Course date

7 July - 25 July, 2003
Application deadline:
15 February, 2003
Course Director(s): 

Michael Stewart

University College London, UK / Open City Docs Festival in London, UK/ Central European University, Budapest, Hungary
Course Faculty: 

Victor Friedman

Slavic Languages and Literatures, University of Chicago, United States of America

Paloma Gay y Blasco

Social Anthropology, University of St. Andrews, UK

Nicolae Gheorghe

Academy of Sciences, Bucharest, Romania

Katalin Kovalcsik

Institute of Musicology, Hungarian Academy of Sciences, Budapest, Hungary

Yaron Matras

Languages, Linguistics and Cultures, University of Manchester, UK

Leo Lucassen

University of Amsterdam, History, Amsterdam, Netherlands

Wim Willems

Institute for Migration and Ethnic Studies, Amsterdam, Netherlands

Michael Zimmermann

Bochum University, Section of Education and Culture, Bochum, Germany

The course will introduce participants to a range of perspectives from linguistics, anthropology and history in researching Romany and Gypsy social forms. Participants will learn how Roma issues cannot be treated in isolation as the problem of one ethnic group and yet how, at the same time, Roma cannot just be lumped together with other poor people. Participants will learn that to understand Roma/non-Roma relations is to develop a deeper (and essential) understanding of their own societies.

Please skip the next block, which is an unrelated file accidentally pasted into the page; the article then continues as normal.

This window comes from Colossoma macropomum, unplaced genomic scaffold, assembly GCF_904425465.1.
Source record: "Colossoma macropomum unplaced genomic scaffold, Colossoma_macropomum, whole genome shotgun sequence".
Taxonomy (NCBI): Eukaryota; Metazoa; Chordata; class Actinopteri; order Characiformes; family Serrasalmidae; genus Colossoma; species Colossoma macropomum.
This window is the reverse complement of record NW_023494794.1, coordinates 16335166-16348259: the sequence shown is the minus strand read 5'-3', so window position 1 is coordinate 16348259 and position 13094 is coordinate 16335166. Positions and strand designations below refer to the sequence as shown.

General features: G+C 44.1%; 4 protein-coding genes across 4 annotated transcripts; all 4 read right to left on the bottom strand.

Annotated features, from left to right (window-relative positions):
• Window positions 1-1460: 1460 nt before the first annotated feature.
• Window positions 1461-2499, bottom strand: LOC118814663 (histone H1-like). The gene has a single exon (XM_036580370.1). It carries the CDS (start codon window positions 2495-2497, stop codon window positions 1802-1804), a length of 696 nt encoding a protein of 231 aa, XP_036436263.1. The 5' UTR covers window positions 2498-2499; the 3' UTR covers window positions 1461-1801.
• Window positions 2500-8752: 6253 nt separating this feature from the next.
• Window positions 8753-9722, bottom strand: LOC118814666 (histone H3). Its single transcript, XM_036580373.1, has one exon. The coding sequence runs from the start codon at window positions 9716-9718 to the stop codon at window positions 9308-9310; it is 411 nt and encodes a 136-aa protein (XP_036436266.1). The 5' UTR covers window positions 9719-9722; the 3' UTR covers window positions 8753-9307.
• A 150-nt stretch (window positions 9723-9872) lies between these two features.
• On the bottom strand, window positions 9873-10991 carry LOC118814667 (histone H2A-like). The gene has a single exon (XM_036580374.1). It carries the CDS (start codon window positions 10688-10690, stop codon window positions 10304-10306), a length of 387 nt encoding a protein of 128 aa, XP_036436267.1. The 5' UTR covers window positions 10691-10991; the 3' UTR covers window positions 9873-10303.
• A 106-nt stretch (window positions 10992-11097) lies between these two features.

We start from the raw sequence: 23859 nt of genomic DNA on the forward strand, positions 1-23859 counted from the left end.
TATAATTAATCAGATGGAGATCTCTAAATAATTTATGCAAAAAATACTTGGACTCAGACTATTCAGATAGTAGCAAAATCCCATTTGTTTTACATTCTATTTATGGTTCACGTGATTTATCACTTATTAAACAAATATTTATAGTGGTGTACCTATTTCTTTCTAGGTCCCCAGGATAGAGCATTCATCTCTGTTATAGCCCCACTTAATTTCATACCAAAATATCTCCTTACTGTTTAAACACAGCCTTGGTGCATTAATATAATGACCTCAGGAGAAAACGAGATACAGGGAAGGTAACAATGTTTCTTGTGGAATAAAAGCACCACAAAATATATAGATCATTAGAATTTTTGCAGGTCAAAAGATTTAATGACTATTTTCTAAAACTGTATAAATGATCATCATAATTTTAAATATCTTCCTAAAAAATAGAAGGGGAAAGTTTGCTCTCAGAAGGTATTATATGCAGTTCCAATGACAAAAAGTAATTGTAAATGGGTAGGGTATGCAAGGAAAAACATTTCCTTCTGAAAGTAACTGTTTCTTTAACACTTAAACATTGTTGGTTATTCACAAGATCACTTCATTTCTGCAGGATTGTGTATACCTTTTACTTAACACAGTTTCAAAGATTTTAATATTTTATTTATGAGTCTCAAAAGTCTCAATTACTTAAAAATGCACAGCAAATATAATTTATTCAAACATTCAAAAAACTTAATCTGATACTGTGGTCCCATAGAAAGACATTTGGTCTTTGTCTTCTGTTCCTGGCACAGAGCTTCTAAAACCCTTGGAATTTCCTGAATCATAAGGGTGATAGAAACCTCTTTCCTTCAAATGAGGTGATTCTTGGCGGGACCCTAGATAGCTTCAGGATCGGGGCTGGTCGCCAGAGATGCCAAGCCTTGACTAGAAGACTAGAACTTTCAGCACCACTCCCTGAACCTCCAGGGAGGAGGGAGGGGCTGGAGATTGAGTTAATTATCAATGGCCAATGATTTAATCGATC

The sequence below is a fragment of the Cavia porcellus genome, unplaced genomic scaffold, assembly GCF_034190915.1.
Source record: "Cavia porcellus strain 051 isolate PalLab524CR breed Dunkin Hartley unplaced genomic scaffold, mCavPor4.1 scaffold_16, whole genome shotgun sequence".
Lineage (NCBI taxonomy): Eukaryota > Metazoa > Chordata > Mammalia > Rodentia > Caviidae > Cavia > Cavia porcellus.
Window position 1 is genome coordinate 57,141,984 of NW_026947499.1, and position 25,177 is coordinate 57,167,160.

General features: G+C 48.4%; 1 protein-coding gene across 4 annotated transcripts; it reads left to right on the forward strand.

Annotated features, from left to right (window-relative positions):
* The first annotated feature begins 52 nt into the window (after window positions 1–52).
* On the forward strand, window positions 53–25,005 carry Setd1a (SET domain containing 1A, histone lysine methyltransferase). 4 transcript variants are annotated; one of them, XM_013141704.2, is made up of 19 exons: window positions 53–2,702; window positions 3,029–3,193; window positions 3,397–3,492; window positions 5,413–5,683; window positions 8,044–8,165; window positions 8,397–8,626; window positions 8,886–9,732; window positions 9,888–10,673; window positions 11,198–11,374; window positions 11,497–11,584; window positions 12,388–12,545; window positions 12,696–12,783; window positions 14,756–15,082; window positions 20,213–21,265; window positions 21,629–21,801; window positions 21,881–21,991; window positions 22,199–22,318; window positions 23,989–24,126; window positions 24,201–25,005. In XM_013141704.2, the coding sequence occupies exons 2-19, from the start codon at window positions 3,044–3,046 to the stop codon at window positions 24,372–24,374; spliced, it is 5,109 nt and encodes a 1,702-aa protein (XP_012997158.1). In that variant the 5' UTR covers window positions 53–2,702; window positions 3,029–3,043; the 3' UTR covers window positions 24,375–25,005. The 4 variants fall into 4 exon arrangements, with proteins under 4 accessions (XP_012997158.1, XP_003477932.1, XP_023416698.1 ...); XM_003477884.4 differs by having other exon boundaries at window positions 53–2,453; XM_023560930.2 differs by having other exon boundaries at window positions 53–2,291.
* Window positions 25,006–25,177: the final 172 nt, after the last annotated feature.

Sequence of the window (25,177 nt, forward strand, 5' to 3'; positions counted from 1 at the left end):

Romany Studies was dominated through the 20th century by folkloristic, linguistic and then anthropological work. Only at the end of the century, and largely in the Netherlands and Germany, did a historical approach to Romany experience emerge. This course will provide an opportunity, bringing together the leading players in the field, to thrash out some of the differences and explore how an interdisciplinary perspective will provide a rigorous set of academic challenges for the next generation of researchers.